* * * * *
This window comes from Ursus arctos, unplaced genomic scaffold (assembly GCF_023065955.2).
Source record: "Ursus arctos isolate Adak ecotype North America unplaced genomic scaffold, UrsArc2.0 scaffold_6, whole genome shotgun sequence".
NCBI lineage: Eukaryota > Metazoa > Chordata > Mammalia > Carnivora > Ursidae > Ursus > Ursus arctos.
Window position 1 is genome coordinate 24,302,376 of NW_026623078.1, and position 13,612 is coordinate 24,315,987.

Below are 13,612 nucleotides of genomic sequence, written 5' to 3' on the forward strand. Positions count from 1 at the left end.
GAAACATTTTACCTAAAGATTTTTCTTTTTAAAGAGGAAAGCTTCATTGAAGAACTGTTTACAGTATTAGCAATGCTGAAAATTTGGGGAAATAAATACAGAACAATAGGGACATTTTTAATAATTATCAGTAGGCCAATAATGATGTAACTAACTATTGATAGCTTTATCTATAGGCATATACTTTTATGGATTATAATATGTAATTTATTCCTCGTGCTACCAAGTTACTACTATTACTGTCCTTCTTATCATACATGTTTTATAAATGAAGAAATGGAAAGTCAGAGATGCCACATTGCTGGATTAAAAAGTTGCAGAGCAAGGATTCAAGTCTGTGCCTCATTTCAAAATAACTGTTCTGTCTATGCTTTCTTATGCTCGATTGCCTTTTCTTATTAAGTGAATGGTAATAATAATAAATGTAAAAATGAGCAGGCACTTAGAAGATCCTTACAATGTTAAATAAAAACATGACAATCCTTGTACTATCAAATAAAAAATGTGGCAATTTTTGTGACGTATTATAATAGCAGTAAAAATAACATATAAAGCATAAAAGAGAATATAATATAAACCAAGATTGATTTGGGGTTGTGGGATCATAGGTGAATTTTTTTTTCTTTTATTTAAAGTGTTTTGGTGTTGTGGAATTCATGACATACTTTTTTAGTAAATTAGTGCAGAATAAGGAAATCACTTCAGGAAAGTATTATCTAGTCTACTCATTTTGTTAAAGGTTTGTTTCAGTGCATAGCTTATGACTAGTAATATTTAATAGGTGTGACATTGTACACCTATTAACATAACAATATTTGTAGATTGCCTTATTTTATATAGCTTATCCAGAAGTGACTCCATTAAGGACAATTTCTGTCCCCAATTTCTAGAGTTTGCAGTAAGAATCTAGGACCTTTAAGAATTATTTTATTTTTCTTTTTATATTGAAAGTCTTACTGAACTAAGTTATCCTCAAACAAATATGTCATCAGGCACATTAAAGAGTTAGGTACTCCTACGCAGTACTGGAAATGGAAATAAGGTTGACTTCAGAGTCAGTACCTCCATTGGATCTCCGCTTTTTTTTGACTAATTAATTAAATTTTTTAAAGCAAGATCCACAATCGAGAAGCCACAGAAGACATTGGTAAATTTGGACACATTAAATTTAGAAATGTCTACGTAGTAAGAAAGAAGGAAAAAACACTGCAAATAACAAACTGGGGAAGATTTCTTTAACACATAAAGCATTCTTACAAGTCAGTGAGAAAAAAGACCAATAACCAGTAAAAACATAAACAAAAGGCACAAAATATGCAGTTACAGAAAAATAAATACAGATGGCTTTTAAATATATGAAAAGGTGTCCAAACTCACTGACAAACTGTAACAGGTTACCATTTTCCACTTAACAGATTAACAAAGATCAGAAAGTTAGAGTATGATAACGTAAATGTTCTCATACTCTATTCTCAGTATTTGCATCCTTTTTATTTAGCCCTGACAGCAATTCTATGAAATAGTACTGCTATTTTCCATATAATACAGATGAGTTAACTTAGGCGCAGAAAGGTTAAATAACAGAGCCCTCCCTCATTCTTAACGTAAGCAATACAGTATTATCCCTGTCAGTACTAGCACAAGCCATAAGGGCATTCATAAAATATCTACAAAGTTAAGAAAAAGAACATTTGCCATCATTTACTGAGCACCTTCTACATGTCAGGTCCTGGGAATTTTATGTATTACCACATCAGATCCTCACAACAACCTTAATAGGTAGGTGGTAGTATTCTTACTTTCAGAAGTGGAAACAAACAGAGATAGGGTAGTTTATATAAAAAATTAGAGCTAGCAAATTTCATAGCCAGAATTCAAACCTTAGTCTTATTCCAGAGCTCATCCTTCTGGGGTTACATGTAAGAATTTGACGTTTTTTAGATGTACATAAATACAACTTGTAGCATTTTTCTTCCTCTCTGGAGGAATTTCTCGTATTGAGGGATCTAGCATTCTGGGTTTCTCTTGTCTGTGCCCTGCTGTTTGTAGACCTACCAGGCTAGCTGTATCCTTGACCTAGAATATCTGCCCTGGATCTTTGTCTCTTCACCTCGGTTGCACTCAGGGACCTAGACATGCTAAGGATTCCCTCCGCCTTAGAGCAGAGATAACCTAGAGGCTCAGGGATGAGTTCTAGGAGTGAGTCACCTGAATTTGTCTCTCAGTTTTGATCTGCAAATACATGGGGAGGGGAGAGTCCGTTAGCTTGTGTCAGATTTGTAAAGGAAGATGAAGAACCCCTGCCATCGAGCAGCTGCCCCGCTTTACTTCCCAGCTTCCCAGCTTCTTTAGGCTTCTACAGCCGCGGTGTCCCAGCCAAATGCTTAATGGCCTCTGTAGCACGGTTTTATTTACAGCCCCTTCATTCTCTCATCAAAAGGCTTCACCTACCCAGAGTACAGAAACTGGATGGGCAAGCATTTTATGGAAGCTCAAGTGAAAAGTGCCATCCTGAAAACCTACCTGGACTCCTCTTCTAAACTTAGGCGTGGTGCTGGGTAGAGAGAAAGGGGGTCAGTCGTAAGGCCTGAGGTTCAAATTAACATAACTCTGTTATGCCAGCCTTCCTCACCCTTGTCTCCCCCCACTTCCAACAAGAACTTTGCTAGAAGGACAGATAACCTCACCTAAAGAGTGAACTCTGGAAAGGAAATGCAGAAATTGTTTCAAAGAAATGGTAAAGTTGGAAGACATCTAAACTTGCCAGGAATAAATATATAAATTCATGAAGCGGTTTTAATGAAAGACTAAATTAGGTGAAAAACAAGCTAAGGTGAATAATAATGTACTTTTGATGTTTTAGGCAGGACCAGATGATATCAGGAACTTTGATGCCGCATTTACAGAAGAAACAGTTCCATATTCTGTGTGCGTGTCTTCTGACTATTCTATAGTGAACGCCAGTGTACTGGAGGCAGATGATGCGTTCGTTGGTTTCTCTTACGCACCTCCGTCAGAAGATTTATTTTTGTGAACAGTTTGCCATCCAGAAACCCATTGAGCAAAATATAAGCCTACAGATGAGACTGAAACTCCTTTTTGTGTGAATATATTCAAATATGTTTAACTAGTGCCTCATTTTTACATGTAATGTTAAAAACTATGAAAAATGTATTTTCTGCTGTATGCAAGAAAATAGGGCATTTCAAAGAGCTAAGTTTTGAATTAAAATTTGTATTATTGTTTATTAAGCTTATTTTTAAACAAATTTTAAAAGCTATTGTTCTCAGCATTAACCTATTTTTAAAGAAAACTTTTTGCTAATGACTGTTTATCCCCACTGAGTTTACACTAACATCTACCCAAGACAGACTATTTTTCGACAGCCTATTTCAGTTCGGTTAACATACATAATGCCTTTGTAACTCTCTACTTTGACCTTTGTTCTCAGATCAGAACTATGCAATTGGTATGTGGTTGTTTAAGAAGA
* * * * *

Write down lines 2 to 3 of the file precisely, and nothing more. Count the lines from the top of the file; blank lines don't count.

Source record: "Ursus arctos isolate Adak ecotype North America unplaced genomic scaffold, UrsArc2.0 scaffold_6, whole genome shotgun sequence".
NCBI lineage: Eukaryota > Metazoa > Chordata > Mammalia > Carnivora > Ursidae > Ursus > Ursus arctos.